Consumers don’t know what open banking is – and that’s OK!
By Anton Zdziebczok, Head of Product Strategy at CREALOGIX
The UK’s open banking initiative has been in place for over a year now. However, consumers are still largely in the dark: the big high street banks have been slow to promote either the features or the benefits of open banking, and when banks do try to explain, consumers might encounter something along the lines of the following:
“Introduced by the CMA, and implemented by the OBIE, PSD2 uses APIs and open source technology such as OAuth 2.0 to achieve greater transparency and improve competition…” and so on.
While all this industry jargon may make life easier for communicating with industry insiders, you can be sure that to the average retail banking customer, market regulation and programming interfaces aren’t informing their financial decisions. So, it’s time for banks to start focusing on the things that are.
A stark lack of awareness around open banking
It turns out that consumer awareness around open banking has a long way to go. Research conducted by CREALOGIX in March 2018, two months after the introduction of the open banking initiative, found that the majority of UK consumers were still unsure of what open banking even is. Only 14 per cent were aware of the Open Banking initiative, and fewer than a quarter (22.8 per cent) had heard about it directly from their bank or building society.
A lack of awareness of open banking is not the biggest issue for banks, however, as people who have heard of it often express scepticism. 69 per cent of survey respondents expressed concern that open banking threatens the privacy of their banking data. Having your data compromised by lax policies at Facebook is one thing, but a loss of privacy in banking is clearly a matter of even greater sensitivity, and if affects almost everybody.
There’s an enormous challenge ahead of banks and fintechs when it comes to consumer education: encouraging greater adoption of open banking is not just about awareness, but also about transparency and providing answers to perfectly rational resistance.
So, does it matter if consumers know about open banking, per se?
It’s the prerogative of businesses and their product designers to focus on giving customers what they want, instead of trying to make customers understand regulation or industry jargon.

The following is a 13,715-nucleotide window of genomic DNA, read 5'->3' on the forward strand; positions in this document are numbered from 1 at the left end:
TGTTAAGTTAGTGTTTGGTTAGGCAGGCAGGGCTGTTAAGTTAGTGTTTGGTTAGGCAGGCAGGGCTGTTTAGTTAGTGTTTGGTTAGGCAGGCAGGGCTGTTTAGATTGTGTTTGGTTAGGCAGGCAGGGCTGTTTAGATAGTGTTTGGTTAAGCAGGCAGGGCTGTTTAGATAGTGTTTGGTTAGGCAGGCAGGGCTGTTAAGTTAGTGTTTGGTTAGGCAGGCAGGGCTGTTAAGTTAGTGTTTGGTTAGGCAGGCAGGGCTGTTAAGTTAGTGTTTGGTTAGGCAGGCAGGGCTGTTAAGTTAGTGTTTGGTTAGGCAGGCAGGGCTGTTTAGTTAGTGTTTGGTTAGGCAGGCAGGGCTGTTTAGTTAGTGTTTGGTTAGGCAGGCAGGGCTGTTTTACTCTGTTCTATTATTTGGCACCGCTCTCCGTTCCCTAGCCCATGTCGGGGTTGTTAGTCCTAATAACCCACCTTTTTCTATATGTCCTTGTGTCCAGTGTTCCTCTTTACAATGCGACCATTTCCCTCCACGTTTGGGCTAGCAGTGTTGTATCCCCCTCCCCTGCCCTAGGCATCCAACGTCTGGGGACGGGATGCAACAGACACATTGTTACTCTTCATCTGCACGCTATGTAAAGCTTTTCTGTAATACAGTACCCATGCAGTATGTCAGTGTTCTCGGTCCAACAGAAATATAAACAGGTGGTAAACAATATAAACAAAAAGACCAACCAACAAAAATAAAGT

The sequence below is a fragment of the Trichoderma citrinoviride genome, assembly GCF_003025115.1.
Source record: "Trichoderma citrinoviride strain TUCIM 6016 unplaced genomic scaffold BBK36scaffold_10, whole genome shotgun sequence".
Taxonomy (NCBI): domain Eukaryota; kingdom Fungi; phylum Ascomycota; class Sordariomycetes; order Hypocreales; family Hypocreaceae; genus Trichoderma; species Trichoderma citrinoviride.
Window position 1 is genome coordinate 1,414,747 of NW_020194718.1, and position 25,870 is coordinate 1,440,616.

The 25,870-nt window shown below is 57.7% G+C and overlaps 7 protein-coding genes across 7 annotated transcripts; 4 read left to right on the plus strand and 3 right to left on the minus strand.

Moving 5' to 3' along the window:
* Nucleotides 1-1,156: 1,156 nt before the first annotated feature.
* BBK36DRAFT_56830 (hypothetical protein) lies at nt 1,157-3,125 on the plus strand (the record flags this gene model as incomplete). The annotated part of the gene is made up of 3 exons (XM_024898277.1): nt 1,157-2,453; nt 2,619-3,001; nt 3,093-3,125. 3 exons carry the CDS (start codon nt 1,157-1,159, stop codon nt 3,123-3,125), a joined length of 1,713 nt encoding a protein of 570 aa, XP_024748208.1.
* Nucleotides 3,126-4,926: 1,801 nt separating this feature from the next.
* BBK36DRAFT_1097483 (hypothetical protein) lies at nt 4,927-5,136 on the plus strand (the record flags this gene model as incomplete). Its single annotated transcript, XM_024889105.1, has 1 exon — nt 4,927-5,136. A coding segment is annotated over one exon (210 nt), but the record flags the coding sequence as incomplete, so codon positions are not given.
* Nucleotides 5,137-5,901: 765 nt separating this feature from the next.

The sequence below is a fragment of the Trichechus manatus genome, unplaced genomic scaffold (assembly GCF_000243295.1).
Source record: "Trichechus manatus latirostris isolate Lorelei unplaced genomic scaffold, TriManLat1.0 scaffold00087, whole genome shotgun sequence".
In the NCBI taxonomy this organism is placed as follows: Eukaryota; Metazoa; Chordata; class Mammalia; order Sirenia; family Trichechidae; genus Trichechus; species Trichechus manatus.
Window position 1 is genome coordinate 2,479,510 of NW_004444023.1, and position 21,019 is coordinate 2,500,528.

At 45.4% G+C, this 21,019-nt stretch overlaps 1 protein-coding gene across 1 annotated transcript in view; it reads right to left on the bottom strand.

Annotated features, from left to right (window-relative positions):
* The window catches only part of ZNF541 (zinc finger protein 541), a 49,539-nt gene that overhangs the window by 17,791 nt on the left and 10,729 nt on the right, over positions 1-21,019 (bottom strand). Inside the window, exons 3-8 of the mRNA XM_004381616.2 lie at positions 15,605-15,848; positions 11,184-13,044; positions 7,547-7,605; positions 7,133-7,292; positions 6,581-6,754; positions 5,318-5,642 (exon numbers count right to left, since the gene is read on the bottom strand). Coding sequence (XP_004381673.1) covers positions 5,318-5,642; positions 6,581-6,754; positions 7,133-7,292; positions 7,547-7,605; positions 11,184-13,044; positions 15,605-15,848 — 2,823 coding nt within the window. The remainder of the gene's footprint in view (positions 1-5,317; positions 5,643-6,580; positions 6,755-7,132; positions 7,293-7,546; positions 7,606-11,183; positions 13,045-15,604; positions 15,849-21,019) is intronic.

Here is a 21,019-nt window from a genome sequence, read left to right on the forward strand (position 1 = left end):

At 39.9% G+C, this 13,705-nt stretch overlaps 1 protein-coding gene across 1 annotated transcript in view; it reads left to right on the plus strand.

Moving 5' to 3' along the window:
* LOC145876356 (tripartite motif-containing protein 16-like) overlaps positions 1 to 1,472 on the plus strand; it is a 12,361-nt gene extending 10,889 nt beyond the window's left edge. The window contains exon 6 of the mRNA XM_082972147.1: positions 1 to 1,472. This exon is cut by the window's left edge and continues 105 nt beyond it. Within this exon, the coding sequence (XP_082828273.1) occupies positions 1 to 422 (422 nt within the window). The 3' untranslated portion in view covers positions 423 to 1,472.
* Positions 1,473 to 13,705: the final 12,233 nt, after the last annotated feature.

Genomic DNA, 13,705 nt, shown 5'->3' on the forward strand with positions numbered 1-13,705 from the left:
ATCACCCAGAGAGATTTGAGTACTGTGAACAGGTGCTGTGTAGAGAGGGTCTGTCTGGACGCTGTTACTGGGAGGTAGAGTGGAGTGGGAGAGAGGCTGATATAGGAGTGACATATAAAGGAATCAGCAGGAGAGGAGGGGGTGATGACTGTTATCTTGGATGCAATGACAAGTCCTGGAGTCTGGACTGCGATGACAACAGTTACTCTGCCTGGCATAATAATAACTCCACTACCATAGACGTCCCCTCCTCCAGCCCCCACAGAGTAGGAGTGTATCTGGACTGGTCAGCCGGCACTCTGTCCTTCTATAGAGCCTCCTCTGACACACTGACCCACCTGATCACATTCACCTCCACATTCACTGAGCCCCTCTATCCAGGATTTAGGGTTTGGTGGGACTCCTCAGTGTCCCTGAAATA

The key challenge, when it comes to the adoption of open banking, is that people are interested in solving their own specific problem or doing something in a more convenient way. For example, research from CREALOGIX shows that the younger generations are opening digital-only bank accounts in order to access mobile features that improve their management and control over finances, such as spending forecasts, alerts and the ability to freeze and unfreeze their bank card.
It’s these features that are important to the average consumer, rather than the underlying technology and regulation. Showing people how they can benefit is what really matters when it comes to improving awareness and adoption.
Show customers what they can do more easily with open banking
If you ask consumers – “are you taking advantage of open banking?” – it’s likely you will be met with blank stares. However, if you ask – “would you like to be able to view the real-time balances for all your credit cards, bank accounts, and pensions in one mobile dashboard?” – a lot of people are going to say yes, that sounds useful. 43 per cent of people to be exact, according to our research.
Open banking is a critical component of a competitive roadmap for all financial brands now, but technical explanations don’t attract customers and keep your current account holders loyal – quite the opposite. Traditional banks are now facing rapidly growing commercial competition from the challengers, and their future now depends on customer-centricity.
PwC predicts that by 2022, 64 per cent of adults will have adopted open banking technology. The key to achieving this is for banks to place the customer at the heart of its business and state their open banking aims in terms of what’s actually delivered to them.